Billy Connolly's World Tour of Australia (1996)
|Year Of Production||1996|
|RSDL / Flipper||
Dual Disc Set
|Cast & Crew|
|Region Coding||4||Directed By||Nobby Clark|
Universal Pictures Home Video
|Pan & Scan/Full Frame||Full Screen, not known whether Pan & Scan or Full Frame||English Dolby Digital 2.0 (224Kb/s)|
|Widescreen Aspect Ratio||None|
|Video Format||576i (PAL)|
|Original Aspect Ratio||Unknown||Miscellaneous|
|Annoying Product Placement||No|
|Action In or After Credits||No|
This is another instalment in the wonderful Billy Connolly World Tour series. We have had England, Ireland and Wales and then Scotland and now our very own Australia. This is not a tourist series as such, although we do go to many tourist attractions, but rather what Billy does on his days off whilst on tour. Because Billy is very well-known and in particular because he is famous for making people laugh, doors open everywhere for him. This series was made before the Harbour Bridge climb was open to the public - "Want to climb the bridge, Billy? Sure, off you go!". This happens on more than one occasion, including access to the very top (on the outside) of the Opera House.
All that is cool of course because he takes us with him, capturing some of the most amazing footage of Sydney and other prime locations around Australia. This is no amateur home video - while they are filming from the top of whatever landmark they have talked their way to the top of there is also usually a helicopter to capture views of Billy on the top and so on.
Billy is supposedly doing this tour on a magnificent three-wheeled Harley Davidson - many of the introductions to each location are done by Billy on the trike while navigating the traffic - the footage is recorded by a camera on a vehicle somewhere in front of him. Each episode contains a number of locations around the area where he is performing his stage show, and intercut into the travel footage are excerpts from his show. Most often this is the actual show that was recorded whilst in that location and often contains references to where he has been that day.
Billy's commentary on the various locations that we visit is fantastic - you will sit absolutely absorbed by his observations and often in stitches at the humour that he weaves in. Even though this is Australia and you might think that you have seen all this before, you won't have seen it through Billy's eyes, and he has a truly unique perspective. It is also fascinating to hear a point-of-view about Australia from someone outside.
Episode 1 (39:01)
In this episode we are in Sydney and we explore the Harbour Bridge, Goat Island (from the deck of a tall ship), Doyle's at Rose Bay, The Tank Stream (how can such an important piece of our heritage be closed to the public?) and finally a visit to the home of Ken Done. While at Doyle's and Ken Done's home one of the best parts of this series comes to light. Billy is friends with these people and we get to be a fly on the wall as they have a chat.
Episode 2 (39:00)
We start at La Peruse. Here we hear Billy's take on the discovery of Australia with a wonderful twist that I won't spoil. From here we head to Canberra. Billy does not like Canberra or politicians one little bit. Billy is a bit of an activist, though I am sure he would prefer the term realist (and so would I, truth be told). He spends a lot of time tearing strips off everything in sight. This section had me literally in stitches, and was worth the price of admission alone in my opinion. After a couple of TV spots, we head off around Circular Quay in Sydney and meet some of the interesting buskers that perform in this area. Finally it is up to the top of the Opera House for another unique view of Sydney Harbour.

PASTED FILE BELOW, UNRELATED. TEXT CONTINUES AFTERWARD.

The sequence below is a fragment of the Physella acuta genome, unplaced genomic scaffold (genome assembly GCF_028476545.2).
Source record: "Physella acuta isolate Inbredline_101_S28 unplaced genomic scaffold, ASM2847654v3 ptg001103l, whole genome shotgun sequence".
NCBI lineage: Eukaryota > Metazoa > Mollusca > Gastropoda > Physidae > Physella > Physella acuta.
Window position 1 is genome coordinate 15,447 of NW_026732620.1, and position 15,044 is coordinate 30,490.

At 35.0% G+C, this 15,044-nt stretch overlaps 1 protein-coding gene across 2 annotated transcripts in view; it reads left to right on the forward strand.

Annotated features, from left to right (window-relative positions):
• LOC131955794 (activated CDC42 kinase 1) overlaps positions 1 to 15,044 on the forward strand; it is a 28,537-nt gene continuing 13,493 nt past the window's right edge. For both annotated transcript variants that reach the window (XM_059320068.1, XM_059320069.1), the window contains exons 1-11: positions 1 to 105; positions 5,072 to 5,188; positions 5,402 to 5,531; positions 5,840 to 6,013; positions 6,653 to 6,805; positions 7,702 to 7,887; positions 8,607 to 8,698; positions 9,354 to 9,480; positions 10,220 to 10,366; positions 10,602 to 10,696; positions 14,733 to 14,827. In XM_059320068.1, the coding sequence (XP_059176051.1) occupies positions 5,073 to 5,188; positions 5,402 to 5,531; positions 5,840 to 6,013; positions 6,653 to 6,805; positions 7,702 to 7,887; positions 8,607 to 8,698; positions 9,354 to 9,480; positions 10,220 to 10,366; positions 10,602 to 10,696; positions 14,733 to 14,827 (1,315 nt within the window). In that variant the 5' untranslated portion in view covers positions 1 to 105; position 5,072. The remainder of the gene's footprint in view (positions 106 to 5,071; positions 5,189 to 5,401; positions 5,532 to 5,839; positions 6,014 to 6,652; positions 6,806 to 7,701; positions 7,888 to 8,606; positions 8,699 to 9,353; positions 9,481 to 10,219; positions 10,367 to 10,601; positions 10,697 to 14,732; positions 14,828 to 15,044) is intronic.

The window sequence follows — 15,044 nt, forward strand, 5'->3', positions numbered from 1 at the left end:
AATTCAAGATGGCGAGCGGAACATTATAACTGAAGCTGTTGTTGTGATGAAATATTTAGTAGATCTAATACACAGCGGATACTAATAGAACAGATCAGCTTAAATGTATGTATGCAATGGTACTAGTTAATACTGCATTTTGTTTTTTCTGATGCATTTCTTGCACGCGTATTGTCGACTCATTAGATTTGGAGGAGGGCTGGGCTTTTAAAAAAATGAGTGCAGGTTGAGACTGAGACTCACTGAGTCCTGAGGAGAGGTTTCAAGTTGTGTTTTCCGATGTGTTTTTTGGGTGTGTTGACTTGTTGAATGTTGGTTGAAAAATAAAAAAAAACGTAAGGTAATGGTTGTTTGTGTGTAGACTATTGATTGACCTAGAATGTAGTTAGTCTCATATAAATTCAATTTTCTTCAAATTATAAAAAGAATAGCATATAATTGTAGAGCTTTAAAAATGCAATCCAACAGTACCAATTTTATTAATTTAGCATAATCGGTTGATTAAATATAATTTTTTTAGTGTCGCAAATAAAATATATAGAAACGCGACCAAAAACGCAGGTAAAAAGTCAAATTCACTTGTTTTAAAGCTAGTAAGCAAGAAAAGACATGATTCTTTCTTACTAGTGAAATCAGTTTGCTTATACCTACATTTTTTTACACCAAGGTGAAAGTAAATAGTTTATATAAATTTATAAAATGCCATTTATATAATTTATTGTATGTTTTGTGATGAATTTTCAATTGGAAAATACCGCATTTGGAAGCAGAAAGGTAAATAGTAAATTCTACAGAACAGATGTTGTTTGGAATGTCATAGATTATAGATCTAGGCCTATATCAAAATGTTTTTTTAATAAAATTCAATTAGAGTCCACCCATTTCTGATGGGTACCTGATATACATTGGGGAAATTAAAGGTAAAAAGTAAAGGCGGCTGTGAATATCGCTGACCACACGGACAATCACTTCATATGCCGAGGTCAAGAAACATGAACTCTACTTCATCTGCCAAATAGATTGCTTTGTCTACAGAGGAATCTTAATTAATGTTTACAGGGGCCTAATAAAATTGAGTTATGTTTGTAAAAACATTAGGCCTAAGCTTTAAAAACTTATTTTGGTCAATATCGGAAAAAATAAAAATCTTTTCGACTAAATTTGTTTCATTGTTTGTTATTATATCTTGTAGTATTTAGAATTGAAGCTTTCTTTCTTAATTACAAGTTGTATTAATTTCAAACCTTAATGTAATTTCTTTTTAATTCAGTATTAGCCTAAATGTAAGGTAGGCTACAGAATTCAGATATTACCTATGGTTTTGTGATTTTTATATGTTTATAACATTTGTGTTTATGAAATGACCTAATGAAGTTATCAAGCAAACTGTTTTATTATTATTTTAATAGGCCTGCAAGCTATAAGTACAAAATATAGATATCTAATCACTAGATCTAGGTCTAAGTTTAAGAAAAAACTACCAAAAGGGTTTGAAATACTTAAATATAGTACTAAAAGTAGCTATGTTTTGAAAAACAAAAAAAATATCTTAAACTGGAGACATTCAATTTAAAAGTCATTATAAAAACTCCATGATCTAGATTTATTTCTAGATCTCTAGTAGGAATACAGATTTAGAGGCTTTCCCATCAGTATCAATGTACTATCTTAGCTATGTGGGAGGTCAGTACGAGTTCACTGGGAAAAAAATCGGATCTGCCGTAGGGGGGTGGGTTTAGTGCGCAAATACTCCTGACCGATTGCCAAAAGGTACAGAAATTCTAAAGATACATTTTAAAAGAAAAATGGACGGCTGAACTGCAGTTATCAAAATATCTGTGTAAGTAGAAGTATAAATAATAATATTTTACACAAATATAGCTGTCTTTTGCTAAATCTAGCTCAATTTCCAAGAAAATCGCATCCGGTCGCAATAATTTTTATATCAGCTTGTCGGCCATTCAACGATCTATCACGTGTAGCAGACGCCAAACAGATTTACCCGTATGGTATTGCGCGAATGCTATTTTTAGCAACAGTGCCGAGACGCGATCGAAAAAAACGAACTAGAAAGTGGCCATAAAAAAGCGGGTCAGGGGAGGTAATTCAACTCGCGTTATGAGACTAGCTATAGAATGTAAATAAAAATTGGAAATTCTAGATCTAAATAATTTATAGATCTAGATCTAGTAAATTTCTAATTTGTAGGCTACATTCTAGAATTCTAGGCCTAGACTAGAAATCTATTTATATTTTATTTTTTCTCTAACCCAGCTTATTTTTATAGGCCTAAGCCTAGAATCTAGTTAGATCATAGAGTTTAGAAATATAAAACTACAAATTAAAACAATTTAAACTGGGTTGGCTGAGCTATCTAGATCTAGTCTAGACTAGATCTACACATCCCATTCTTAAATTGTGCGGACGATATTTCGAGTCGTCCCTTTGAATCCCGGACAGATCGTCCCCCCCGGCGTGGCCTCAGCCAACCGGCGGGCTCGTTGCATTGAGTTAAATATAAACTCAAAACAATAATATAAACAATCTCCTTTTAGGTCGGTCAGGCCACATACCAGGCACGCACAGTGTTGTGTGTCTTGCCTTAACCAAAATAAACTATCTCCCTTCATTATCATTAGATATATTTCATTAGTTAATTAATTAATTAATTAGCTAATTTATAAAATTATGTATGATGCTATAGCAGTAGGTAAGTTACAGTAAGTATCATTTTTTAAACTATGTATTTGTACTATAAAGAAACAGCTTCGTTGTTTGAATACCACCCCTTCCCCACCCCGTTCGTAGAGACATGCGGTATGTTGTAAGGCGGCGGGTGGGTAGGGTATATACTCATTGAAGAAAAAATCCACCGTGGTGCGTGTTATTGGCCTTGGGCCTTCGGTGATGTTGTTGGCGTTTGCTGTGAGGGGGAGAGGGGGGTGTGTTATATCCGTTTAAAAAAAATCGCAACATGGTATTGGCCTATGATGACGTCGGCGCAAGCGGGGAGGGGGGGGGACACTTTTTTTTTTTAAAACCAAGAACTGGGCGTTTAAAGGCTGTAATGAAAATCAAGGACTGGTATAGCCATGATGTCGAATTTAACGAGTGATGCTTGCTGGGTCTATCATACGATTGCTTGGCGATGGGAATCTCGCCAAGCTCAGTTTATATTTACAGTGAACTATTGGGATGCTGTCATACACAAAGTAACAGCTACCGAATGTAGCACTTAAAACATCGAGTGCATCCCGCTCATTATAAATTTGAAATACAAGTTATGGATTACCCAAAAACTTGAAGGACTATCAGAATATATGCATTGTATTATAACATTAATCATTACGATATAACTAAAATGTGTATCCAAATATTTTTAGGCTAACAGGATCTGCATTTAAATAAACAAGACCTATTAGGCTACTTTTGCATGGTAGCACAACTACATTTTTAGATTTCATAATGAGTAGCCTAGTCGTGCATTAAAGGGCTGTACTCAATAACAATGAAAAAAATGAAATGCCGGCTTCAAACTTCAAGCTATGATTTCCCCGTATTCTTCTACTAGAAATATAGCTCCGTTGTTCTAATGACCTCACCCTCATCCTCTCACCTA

Episode 3 (39:02)
We begin this episode in Newcastle and fishing for ocean trout off Stockton beach. Right here is something rather odd - the F word is one of Billy's favourites and the intercut footage from the stage shows is peppered with the word. But, when he uses it on the beach they bleep him! After finally catching a fish he heads off to Maitland and into a graveyard, the one that contains Les Darcy. After another quick stroll along Circular Quay we end up at the Gallery of Bret Whiteley, here we hear about Billy's friendship with Bret and see some of his works of art.
Episode 4 (39:03)
Heading down south we arrive in Melbourne. We start at the Westgate Bridge and then move on to the old Melbourne Gaol. While here we hear a little of our history told in Billy's unique style. Next up is the Mornington Peninsula, the infamous location where Harold Holt disappeared. Following a tour of some of the sights of Melbourne we spend the rest of the show at William Ricket's Sanctuary.
Episode 5 (39:01)
Our trip this time opens in Adelaide and straight away we meet someone interesting - Billy introduces us to Jimmy Pike. Next is a visit to the zoo where we see Billy's favourite animal, the hairy-nosed wombat. Next on the agenda is a pie floater from the famous Great Australian Pie Cart. Heading West we arrive in Perth and then on to Rottnest Island, in a very small boat on a very windy day. Only Billy could handle that one the way he does. Next up is a swim with the dolphins. This is the second time I have seen a great comedian stunned and awed by this experience. The first was Robin Williams, and now Billy Connolly. Billy celebrates his birthday on this tour and then heads off to The Pinnacles. If you have seen Billy's version of the druid dance then you have some idea of what is going to happen here.